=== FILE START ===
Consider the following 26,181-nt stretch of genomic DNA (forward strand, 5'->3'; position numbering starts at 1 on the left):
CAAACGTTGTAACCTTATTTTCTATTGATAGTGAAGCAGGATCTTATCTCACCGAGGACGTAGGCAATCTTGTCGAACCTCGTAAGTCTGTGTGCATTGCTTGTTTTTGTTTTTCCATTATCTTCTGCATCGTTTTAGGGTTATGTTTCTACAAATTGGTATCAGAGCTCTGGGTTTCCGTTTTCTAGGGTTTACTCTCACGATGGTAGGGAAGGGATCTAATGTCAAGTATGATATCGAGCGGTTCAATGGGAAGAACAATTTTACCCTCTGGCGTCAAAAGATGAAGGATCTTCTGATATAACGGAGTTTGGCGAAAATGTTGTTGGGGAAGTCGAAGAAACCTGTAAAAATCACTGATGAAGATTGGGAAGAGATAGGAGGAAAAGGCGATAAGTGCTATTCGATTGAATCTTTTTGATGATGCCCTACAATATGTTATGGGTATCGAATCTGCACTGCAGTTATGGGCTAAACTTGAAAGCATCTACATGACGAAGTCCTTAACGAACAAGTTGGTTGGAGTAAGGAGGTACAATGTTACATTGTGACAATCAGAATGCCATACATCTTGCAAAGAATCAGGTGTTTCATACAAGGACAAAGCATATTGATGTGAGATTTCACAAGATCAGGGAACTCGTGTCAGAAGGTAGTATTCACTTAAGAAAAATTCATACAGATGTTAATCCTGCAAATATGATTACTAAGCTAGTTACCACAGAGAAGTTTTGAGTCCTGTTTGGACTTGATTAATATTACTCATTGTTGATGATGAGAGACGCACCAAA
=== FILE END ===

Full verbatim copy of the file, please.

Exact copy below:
Consider the following 26,181-nt stretch of genomic DNA (forward strand, 5'->3'; position numbering starts at 1 on the left):
CAAACGTTGTAACCTTATTTTCTATTGATAGTGAAGCAGGATCTTATCTCACCGAGGACGTAGGCAATCTTGTCGAACCTCGTAAGTCTGTGTGCATTGCTTGTTTTTGTTTTTCCATTATCTTCTGCATCGTTTTAGGGTTATGTTTCTACAAATTGGTATCAGAGCTCTGGGTTTCCGTTTTCTAGGGTTTACTCTCACGATGGTAGGGAAGGGATCTAATGTCAAGTATGATATCGAGCGGTTCAATGGGAAGAACAATTTTACCCTCTGGCGTCAAAAGATGAAGGATCTTCTGATATAACGGAGTTTGGCGAAAATGTTGTTGGGGAAGTCGAAGAAACCTGTAAAAATCACTGATGAAGATTGGGAAGAGATAGGAGGAAAAGGCGATAAGTGCTATTCGATTGAATCTTTTTGATGATGCCCTACAATATGTTATGGGTATCGAATCTGCACTGCAGTTATGGGCTAAACTTGAAAGCATCTACATGACGAAGTCCTTAACGAACAAGTTGGTTGGAGTAAGGAGGTACAATGTTACATTGTGACAATCAGAATGCCATACATCTTGCAAAGAATCAGGTGTTTCATACAAGGACAAAGCATATTGATGTGAGATTTCACAAGATCAGGGAACTCGTGTCAGAAGGTAGTATTCACTTAAGAAAAATTCATACAGATGTTAATCCTGCAAATATGATTACTAAGCTAGTTACCACAGAGAAGTTTTGAGTCCTGTTTGGACTTGATTAATATTACTCATTGTTGATGATGAGAGACGCACCAAA